- Prove that the claim is related to a major environmental impact of the product from a life-cycle perspective.
- Demonstrate that the claim takes into account all significant aspects of the life cycle in the case of environmental performance claims.
- Admit that the claim should only be made if the product/service has superior characteristics to the law
- Be precise about greenhouse gas claims
- Detail whether the improvement linked to the claim generates adverse effects or transfers on other impacts (climate change, resource consumption or circularity, water and marine resource management, pollution, biodiversity, etc.).
Pre-approval system for claims :
Prior to use, environmental claims must be verified by an accredited third-party verifier to ensure that they comply in all respects with the requirements of European law, including the Green Claims Directive.
What does Green Claims mean for labels?
Too many labels kill labels! Yes, it’s a label that tells you that, and we fully agree with the European Commission on the need for a much stricter framework for the use of labels.
The label award system :
First but not least, the law reinforces the fact that all labels must obey a third-party certification system and demonstrate a high level of transparency.
Gone are the days of self-labels, self-branding or labels with opaque award schemes.
This point had already been mentioned in the directive on unfair commercial practices in Empowering the consumer for the green transition, aimed at empowering consumers in their responsible consumption choices, and our cooperative Ethikis approves this measure by 200%. so that all labels respect the same code.
The creation of a label :
To combat the proliferation of eco-labels, the EU requires any new national or private eco-label to demonstrate and prove its added value. Each label will have to be accredited, a kind of marketing authorization, before it can be deployed.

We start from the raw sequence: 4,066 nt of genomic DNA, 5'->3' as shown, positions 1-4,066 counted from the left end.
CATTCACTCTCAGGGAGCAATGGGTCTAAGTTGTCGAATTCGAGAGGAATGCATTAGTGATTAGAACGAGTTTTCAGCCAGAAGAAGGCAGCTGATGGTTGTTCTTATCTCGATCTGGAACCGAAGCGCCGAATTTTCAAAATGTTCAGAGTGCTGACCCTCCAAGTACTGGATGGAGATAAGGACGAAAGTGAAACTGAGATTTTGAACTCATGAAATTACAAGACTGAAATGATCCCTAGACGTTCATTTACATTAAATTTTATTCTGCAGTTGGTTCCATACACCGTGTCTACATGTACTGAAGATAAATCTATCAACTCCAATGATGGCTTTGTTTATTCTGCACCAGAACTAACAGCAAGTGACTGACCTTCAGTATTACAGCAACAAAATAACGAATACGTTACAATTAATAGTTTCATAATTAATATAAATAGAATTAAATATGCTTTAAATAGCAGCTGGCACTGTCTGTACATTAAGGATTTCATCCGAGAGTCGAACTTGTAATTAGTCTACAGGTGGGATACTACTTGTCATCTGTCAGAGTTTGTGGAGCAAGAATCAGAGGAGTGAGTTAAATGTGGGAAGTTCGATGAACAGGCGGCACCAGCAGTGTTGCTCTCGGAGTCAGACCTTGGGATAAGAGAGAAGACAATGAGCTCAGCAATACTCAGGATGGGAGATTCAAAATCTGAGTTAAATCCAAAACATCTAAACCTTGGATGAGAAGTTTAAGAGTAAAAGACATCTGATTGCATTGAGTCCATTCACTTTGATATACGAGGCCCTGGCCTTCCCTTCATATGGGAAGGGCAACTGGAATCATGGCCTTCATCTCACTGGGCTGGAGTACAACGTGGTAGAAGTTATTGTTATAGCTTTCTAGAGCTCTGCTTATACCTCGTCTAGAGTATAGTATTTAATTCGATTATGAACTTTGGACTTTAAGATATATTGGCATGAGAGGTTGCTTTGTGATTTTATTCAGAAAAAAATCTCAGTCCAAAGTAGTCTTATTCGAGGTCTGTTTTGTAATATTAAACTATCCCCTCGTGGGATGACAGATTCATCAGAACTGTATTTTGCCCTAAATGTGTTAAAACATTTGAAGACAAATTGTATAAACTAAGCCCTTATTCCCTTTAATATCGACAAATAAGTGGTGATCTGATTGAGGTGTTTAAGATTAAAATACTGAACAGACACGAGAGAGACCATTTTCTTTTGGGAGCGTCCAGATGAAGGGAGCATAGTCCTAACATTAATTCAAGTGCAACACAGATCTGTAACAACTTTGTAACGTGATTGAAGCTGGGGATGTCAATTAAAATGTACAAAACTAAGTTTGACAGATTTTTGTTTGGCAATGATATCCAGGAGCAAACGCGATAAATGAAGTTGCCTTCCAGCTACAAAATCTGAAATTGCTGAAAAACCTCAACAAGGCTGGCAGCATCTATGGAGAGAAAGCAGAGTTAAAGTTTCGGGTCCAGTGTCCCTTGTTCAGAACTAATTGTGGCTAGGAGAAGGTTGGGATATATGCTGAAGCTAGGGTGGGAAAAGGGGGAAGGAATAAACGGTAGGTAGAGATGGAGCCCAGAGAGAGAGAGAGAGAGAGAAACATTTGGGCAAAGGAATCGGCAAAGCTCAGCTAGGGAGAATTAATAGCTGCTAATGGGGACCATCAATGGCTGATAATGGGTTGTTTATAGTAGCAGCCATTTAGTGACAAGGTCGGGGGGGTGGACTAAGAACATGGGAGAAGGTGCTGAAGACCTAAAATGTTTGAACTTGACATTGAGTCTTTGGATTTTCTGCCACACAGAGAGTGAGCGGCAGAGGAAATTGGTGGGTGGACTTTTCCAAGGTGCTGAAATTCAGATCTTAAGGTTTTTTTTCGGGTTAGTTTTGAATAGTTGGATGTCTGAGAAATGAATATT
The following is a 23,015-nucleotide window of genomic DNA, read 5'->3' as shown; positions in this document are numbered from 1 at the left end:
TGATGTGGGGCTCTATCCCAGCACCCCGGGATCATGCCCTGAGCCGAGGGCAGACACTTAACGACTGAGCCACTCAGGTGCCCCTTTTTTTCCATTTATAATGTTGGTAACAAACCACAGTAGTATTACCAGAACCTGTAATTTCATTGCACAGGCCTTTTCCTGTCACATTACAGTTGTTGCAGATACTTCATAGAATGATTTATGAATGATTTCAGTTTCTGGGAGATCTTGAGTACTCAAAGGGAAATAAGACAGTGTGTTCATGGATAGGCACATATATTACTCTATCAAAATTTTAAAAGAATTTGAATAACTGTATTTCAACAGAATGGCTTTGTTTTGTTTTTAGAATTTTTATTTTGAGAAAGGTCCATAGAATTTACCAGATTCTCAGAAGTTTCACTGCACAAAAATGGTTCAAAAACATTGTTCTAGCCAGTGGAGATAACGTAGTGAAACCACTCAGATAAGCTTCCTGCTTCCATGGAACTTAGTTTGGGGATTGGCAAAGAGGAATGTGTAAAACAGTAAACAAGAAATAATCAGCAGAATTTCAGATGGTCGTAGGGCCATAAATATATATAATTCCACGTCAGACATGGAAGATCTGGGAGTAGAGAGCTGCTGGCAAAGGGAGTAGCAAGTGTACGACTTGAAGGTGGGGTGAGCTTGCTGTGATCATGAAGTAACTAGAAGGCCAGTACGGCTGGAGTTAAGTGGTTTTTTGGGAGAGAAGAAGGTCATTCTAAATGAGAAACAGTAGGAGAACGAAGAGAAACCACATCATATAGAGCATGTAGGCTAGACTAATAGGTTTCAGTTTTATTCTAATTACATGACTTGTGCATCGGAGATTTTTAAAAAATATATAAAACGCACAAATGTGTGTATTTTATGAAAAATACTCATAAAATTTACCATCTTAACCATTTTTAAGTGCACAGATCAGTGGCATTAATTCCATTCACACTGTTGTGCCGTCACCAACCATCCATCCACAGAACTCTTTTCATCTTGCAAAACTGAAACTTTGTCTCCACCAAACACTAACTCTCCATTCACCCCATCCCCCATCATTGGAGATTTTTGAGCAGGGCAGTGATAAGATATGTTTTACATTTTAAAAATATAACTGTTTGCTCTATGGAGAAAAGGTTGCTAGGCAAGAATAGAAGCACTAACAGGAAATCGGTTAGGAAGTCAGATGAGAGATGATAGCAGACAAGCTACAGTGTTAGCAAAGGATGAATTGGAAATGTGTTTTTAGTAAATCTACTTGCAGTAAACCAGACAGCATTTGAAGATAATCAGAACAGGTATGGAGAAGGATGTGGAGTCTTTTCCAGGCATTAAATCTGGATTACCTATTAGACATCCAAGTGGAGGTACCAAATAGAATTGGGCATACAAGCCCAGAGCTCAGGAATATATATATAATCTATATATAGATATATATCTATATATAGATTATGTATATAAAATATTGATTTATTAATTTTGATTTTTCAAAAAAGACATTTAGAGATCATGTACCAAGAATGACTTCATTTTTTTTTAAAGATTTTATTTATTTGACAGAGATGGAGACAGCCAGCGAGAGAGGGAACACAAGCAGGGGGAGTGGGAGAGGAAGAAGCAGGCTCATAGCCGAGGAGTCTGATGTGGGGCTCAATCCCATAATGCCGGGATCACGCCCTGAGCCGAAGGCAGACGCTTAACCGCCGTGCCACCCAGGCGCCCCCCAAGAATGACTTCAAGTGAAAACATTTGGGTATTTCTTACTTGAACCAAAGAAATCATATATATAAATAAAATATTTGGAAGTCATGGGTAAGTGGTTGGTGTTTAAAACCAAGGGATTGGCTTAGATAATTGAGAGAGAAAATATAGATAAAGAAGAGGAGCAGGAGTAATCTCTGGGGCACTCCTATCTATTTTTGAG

Accredited verifiers in member states will check claims before they are published. They check that the information is available and meets requirements. All labels and certification systems must be verified before use.
Green Claims and aggregate rating :
The directive is strict on aggregate rating systems, and its framework stipulates that any integrated rating system must comply with European law on environmental labeling systems. Gone are initiatives such as Planet Score and Ecoscore.
Which products are covered by the Green Claims Directive?
Absolutely all products are covered by the directive adopted by the Commission, from cosmetics to automobiles to electrical and electronic equipment, since every product is likely to carry an ecological claim.
What are the penalties under the Green Claims Directive?
Under the proposed law, a series of rather heavy penalties are envisaged for companies that fail to comply with environmental communication rules. However, the penalties for using a misleading claim and/or infringing the law remain equivalent to the penalties under the usual environmental legislation:
- confiscation of income
- Ban on public procurement and financing
EU member states will be required to carry out regular checks to monitor the application of the rules and compliance with bans.
What are the grey areas in Green Claims?
The text adopted by the European Commission contains a number of grey areas. ECOS, of which our cooperative Ethikis is a member, has identified the following areas for improvement:
- The directive delegates a great deal of work to member states
- All the verification work will require funding or will rely on private service providers, with the risk of collusion and inequality between small and large companies.
- No common method for verifiers has been defined, which creates a risk of unequal treatment if some member states are less strict about granting certificates of conformity.
- The article prohibiting ecological claims for products containing toxic substances has disappeared and may be included in a future revision.
To remember about Green Claims:
- Strict supervision of environmental claims
- An end to the proliferation of eco-labels
- Obligation to address significant environmental impacts
- Greater transparency
- Pre-approval system for use of a claim
- The publication of Green Claims provides information for the world of marketing, communication and advertising. Prohibiting the use of vague or misleading ecological claims strengthens the opportunities for consumers to consume in a more sustainable and responsible way.